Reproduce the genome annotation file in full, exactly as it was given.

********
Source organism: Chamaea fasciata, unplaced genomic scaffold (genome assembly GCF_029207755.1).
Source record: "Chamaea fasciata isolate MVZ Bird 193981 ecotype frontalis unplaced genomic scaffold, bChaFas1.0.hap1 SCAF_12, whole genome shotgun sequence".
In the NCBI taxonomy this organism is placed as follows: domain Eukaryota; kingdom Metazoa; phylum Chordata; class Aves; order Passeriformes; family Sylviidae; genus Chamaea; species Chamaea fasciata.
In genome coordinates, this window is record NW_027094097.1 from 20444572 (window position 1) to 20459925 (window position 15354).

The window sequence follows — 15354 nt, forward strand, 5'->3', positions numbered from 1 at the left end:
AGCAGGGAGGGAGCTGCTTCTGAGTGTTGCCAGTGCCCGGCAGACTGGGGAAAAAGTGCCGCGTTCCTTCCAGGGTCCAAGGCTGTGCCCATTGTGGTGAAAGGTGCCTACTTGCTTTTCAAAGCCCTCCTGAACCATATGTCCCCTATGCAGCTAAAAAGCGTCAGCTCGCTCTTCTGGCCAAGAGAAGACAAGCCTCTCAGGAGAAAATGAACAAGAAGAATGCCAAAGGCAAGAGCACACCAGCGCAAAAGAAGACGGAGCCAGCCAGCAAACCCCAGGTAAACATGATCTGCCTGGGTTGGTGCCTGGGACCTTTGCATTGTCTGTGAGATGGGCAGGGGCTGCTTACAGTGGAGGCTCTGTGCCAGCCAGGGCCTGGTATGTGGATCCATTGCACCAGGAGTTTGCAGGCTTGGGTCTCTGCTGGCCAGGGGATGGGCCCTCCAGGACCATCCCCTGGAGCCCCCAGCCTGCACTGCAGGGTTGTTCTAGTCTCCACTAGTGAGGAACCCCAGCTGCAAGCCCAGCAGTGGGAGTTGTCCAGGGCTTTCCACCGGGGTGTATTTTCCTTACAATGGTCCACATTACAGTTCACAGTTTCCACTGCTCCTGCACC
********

Source organism: Chamaea fasciata, unplaced genomic scaffold (genome assembly GCF_029207755.1).
Source record: "Chamaea fasciata isolate MVZ Bird 193981 ecotype frontalis unplaced genomic scaffold, bChaFas1.0.hap1 SCAF_12, whole genome shotgun sequence".
In the NCBI taxonomy this organism is placed as follows: domain Eukaryota; kingdom Metazoa; phylum Chordata; class Aves; order Passeriformes; family Sylviidae; genus Chamaea; species Chamaea fasciata.
In genome coordinates, this window is record NW_027094097.1 from 20444572 (window position 1) to 20459925 (window position 15354).

The window sequence follows — 15354 nt, forward strand, 5'->3', positions numbered from 1 at the left end:
AGCAGGGAGGGAGCTGCTTCTGAGTGTTGCCAGTGCCCGGCAGACTGGGGAAAAAGTGCCGCGTTCCTTCCAGGGTCCAAGGCTGTGCCCATTGTGGTGAAAGGTGCCTACTTGCTTTTCAAAGCCCTCCTGAACCATATGTCCCCTATGCAGCTAAAAAGCGTCAGCTCGCTCTTCTGGCCAAGAGAAGACAAGCCTCTCAGGAGAAAATGAACAAGAAGAATGCCAAAGGCAAGAGCACACCAGCGCAAAAGAAGACGGAGCCAGCCAGCAAACCCCAGGTAAACATGATCTGCCTGGGTTGGTGCCTGGGACCTTTGCATTGTCTGTGAGATGGGCAGGGGCTGCTTACAGTGGAGGCTCTGTGCCAGCCAGGGCCTGGTATGTGGATCCATTGCACCAGGAGTTTGCAGGCTTGGGTCTCTGCTGGCCAGGGGATGGGCCCTCCAGGACCATCCCCTGGAGCCCCCAGCCTGCACTGCAGGGTTGTTCTAGTCTCCACTAGTGAGGAACCCCAGCTGCAAGCCCAGCAGTGGGAGTTGTCCAGGGCTTTCCACCGGGGTGTATTTTCCTTACAATGGTCCACATTACAGTTCACAGTTTCCACTGCTCCTGCACC